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#1 Israel  Icon User is offline

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Code adding a new line when it shouldn't...

Posted 22 February 2014 - 02:12 AM

I'm new to Python, but this is driving me nuts. For some reason when I try to print out the ip addresses in my for loop I get the last octet on a new line. I know Python is white-space specific sometimes, but I've tried moving the %s and variable in % () everywhere with no luck. Here's what I'm using:

#!/usr/bin/python

import os
from array import *

f = os.popen('/sbin/ifconfig | awk \'/inet addr/ && !/127.0.0.1/ {print substr($2,6)}\' | sed \'s/.//8g\'')
now = f.read()

pint=1
pingit = "ping -c 1 %s" % (now)

for i in range(1,255):
    print "%s%s" % (pingit,i)



Any advice appreciated.

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Replies To: Code adding a new line when it shouldn't...

#2 sepp2k  Icon User is offline

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Re: Code adding a new line when it shouldn't...

Posted 22 February 2014 - 12:12 PM

The output produced by ping ends with a newline. You can use rstrip to remove any line breaks (and other white space) at the end of the string.
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#3 MentalFloss  Icon User is offline

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Re: Code adding a new line when it shouldn't...

Posted 22 February 2014 - 03:40 PM

What sepp2k said is correct but it actually starts with your popen call. I looked at your code with:

f = os.popen('/sbin/ifconfig | awk \'/inet addr/ && !/127.0.0.1/ {print substr($2,6)}\' | sed \'s/.//8g\'')
now = f.read()
print "%r" % now



And the output received is '192.168\n' so a newline needs to be handled with the popen call. Here's rstrip:

now = str.rstrip(f.read())
print "%r" % now



So, now the output is '192.168'.

Moving on to the next bit of code:

pint=1
pingit = "ping -c 1 %s" % (now)
print "%r" % pingit



The resulting output is 'ping -c 1 192.168' so you have an almost valid command.

Without running the for loop, let's just see what it would be at 5.

pingit = "ping -c 1 %s" % (now)
print "%s%s" % (pingit,5)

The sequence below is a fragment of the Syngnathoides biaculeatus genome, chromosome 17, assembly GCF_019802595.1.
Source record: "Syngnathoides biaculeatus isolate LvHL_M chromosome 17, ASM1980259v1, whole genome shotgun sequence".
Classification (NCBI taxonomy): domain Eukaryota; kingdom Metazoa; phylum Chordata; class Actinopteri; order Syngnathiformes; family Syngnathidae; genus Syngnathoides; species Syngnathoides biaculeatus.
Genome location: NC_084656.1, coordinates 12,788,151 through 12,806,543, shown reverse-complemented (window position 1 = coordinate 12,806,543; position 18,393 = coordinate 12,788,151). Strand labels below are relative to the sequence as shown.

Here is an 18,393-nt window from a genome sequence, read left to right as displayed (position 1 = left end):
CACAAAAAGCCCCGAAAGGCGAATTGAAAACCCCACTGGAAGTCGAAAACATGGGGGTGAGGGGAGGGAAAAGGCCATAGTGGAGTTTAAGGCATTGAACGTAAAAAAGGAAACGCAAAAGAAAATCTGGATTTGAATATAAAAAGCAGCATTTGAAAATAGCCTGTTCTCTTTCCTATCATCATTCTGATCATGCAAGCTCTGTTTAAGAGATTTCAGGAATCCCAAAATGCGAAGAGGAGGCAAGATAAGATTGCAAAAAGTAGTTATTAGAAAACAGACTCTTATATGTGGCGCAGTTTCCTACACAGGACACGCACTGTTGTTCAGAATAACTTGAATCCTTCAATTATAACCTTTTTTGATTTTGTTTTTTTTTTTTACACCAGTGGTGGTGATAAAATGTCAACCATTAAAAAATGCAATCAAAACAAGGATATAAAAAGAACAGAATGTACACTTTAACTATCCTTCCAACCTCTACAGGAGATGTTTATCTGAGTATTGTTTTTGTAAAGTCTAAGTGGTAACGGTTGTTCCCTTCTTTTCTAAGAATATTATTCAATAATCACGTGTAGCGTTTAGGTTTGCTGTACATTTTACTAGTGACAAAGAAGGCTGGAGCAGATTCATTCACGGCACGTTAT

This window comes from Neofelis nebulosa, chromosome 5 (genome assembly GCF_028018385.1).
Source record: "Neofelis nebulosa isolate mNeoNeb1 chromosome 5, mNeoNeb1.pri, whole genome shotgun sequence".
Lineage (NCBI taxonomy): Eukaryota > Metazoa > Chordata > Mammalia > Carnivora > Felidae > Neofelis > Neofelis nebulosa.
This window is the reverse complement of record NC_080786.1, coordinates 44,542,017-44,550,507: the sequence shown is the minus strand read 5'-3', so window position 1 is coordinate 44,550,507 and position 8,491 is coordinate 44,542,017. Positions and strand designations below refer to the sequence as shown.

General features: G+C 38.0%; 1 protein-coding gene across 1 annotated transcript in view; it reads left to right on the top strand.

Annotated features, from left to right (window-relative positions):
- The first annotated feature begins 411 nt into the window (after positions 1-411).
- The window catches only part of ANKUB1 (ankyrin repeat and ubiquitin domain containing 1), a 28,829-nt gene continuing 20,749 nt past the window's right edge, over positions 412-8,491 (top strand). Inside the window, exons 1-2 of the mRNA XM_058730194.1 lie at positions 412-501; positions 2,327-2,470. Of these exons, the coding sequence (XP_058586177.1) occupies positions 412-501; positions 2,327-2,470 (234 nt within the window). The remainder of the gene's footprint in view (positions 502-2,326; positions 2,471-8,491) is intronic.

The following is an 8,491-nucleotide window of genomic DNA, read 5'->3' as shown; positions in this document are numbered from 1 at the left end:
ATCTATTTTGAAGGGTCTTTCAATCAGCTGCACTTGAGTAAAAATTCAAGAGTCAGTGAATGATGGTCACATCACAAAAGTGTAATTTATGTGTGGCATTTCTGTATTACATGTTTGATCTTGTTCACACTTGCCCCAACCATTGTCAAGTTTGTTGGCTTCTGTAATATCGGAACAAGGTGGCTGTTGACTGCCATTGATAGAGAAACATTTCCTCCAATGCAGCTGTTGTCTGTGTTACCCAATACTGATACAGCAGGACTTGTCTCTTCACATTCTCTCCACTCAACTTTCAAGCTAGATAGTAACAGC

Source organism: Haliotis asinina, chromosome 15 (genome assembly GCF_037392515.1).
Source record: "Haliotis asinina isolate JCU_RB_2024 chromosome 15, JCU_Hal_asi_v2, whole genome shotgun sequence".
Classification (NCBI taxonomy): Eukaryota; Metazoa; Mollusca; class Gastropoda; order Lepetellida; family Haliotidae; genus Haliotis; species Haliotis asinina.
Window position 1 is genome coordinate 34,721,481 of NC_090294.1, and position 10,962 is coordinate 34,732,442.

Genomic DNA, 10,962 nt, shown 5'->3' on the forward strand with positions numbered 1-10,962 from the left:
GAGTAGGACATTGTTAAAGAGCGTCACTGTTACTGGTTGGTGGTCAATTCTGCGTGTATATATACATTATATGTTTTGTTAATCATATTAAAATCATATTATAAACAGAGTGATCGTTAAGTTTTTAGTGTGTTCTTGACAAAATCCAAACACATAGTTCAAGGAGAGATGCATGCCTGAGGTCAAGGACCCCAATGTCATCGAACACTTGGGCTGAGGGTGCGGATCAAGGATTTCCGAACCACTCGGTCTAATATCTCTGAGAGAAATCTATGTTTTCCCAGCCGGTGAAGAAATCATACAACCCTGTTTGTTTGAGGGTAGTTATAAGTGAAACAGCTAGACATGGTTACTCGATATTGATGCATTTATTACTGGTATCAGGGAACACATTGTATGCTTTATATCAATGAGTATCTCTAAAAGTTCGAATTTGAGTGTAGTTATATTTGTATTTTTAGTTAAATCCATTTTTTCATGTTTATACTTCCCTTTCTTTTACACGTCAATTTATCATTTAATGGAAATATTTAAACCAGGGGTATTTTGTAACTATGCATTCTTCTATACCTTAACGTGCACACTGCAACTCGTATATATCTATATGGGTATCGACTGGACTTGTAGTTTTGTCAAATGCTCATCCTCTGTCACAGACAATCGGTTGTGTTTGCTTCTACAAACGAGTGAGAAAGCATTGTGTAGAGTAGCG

And that produces this output: ping -c 1 192.1685 which is not valid.

So, you are missing some octets. I see that you have pint=1 and it's not used, so let's just plop that in there:

print "%s.%s.%s" % (pingit, pint, 5)



Now the output is: ping -c 1 192.168.1.5 which is valid.

So, let's put that in the for loop now:

for i in xrange(255):
	print "%s.%s.%s" % (pingit, pint, i+1)



I changed it to xrange and also I offset the count in the display itself with i+1. These are implementation details that you are welcome to change if you like.

output said:

ping -c 1 192.168.1.1
ping -c 1 192.168.1.2
ping -c 1 192.168.1.3
{snip -- brevity}
ping -c 1 192.168.1.253
ping -c 1 192.168.1.254
ping -c 1 192.168.1.255


And so there you have it. Hope this helps.

#!/usr/bin/python

import os

f = os.popen('/sbin/ifconfig | awk \'/inet addr/ && !/127.0.0.1/ {print substr($2,6)}\' | sed \'s/.//8g\'')
now = str.rstrip(f.read())

pint=1
pingit = "ping -c 1 %s" % (now)

for i in xrange(255):
	print "%s.%s.%s" % (pingit, pint, i+1)



EDIT: I don't know what from array import * is for. I removed it.

This post has been edited by MentalFloss: 22 February 2014 - 03:43 PM

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#4 Israel  Icon User is offline

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Re: Code adding a new line when it shouldn't...

Posted 22 February 2014 - 07:15 PM

Nice! Guess I have a lot more to learn about debugging with Python. The "from array import *" was something I found searching for arrays, but it seems to work fine without it. Thank you both!
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